• Nothing substitutes for a good school. It’s foolish looking for a cheap school just for the sake of higher education.
  • Long distance learning is WAY HARDER than being in class! If you see anyone go through it, respect them.

I guess my opinions may be wrong or maybe my experiences are different from yours. If you have had similar or diverse experiences on this, kindly share below.

 

Comments 15

  1. Hafiz wrote:

    Thanks for this. Really informative.

    Posted 07 Feb 2016 at 1:53 pm
  2. Infamous Lord Mayor wrote:

    Just like you stated about Ivy league schools, same applies for MBAs, these places are Networking clubs where the occasional business case is tackled. Should I decide to invest the 18 months for an MBA and don’t see one old money surname, aristocracy or mid management folks from a fortune listed company enrolled in same program, I’m out real fast.

    Our importation of offshore postgraduate degrees has created a new class of entitled berks *pardon me* who are under the illusion they should be rewarded for the 12 months in rural Britain with some high paying position.

    Posted 07 Feb 2016 at 3:40 pm
  3. Dam wrote:

    Awesome!!!!

    Go to school when your career has become stable and you have established credibility.
    Nobody trusts your MBA when you have never worked before. It’s like calling yourself a military General just after NDA – either you are a joker or a clown.

    Powerful!!!

    Posted 08 Feb 2016 at 5:54 am
  4. Jaguda wrote:

    Kabiesi Adédèjì Olówè

    i have followed your ranting for a while now; this is the first time i would respond.

    The MBA school time when juxtaposed with your career and doesn’t seem to have slowed you down in any way.

    Most banks have performance management Policies with criteria that some grades should have a minimum number of years which one can spend on before being promoted (excepting circumstances of exceptional performance).

    So theoretically from entry level to manager level is 10 – 12 yrs (if promoted every two years).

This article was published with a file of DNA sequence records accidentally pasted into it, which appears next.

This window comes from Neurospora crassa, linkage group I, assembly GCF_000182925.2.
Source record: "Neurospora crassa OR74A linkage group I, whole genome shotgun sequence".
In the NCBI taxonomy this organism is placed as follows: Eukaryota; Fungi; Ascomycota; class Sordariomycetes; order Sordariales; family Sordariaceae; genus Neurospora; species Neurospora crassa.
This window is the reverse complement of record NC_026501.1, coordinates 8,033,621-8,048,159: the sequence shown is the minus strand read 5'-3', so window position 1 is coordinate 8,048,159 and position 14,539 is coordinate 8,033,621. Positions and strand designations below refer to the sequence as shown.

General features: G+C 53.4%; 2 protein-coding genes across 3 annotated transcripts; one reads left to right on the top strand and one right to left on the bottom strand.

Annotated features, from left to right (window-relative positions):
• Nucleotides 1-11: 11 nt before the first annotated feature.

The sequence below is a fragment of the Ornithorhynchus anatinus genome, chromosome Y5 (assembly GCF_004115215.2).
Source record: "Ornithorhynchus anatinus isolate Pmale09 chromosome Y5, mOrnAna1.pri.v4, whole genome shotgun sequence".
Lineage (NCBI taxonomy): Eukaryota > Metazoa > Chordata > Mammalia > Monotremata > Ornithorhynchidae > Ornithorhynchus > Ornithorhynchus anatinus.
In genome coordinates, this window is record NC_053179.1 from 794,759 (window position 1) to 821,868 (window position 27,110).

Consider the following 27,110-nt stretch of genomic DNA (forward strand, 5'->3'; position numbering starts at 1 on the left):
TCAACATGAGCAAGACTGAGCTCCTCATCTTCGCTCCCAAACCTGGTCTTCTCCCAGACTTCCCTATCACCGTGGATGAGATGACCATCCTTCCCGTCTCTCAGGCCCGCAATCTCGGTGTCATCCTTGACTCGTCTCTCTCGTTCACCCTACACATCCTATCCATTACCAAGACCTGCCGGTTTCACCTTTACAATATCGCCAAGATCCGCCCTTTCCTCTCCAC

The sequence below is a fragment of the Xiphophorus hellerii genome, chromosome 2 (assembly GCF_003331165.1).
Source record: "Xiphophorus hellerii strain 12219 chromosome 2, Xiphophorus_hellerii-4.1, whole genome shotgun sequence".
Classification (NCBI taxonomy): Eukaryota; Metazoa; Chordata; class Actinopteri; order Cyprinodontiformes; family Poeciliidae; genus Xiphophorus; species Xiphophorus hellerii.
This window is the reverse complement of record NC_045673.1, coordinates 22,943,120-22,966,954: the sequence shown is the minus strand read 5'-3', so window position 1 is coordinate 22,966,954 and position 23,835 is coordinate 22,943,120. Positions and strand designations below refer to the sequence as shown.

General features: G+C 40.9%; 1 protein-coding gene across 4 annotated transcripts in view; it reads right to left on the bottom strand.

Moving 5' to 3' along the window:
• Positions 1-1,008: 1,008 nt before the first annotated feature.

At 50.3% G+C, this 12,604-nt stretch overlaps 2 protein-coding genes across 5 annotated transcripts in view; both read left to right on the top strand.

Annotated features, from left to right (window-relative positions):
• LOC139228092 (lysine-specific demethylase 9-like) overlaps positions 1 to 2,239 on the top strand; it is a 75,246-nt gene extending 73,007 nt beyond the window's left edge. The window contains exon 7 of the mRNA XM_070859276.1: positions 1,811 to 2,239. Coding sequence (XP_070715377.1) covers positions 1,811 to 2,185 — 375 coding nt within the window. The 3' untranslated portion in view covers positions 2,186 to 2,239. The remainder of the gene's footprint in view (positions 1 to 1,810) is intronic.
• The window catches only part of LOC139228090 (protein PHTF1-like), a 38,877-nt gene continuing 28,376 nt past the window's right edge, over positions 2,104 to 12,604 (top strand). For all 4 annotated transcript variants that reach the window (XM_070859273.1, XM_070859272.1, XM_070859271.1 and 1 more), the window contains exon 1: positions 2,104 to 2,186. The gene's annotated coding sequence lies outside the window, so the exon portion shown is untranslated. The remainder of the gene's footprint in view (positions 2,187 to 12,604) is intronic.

We hear you are less than 40 and already above SNR manager grade.

    Any advice for some of us who want to tread the path to success(especially in banking and Financial Services)?

    Jàgùdà

    Posted 11 Feb 2016 at 10:01 am
  5. Adédèjì Olówè wrote:

    Hi Jaguda,

    Yes banks have these policies but there is something called demand and supply. If you are good enough, all things being equal, you will move way faster than the average Joe. Trust me, people will seek you out and offer you grades and salaries beyond normal. This happened to me and many more others. But hey, to be good, you have to WORK much more than the hardest working person you know. Are you ready?

    Posted 17 Feb 2016 at 2:10 pm
  6. Chichi wrote:

    Spot spot on!

    Posted 11 Feb 2016 at 1:11 pm
  7. Jerry Ihejirika wrote:

    I have shared something relating to your article here on my blog – http://jerryihejirika.com/pm-degree-students-should-plan-their-project-management-career/

    Your postgraduate education is as relevant as you want it to be.

    Posted 29 Feb 2016 at 2:32 pm
  8. Akpo wrote:

    Employers pay for output not for robes and mortal boards.
    This was very insightful
    Thanks
    I am pursuing a Masters but I don’t think its specialized. It was more like get more advantage since I wasn’t getting jobs with my B.Sc

    Posted 29 Feb 2016 at 7:08 pm
  9. Cece wrote:

    Its funny i experienced the same thing. I think its best not to return to your previous employer after your Masters Degree because you are not showing you have other options by going back.

    Posted 29 Feb 2016 at 8:48 pm
  10. Tallstretch wrote:

    Hi Adedeji. I must say that i love your wit. The way you use it along with sarcasm to pass very serious issues across albeit to the understanding of us your readers. I think imma stick around.

    Posted 17 Mar 2016 at 8:57 pm
  11. Adédèjì Olówè wrote:

    Please do!

    Posted 18 Mar 2016 at 6:27 am
  12. Emperor wrote:

    What is your take about online programmes?

    Posted 23 Aug 2016 at 10:20 pm
  13. Adédèjì Olówè wrote:

    Depends on the school. Few are highly rated while most are run of the mill. Look before you leap!

    Posted 31 Aug 2016 at 11:12 pm
  14. ibk wrote:

    Great and insightful article….

    Posted 04 Oct 2016 at 8:20 pm
  15. ibk wrote:

    Great and insightful article

    Posted 04 Oct 2016 at 8:21 pm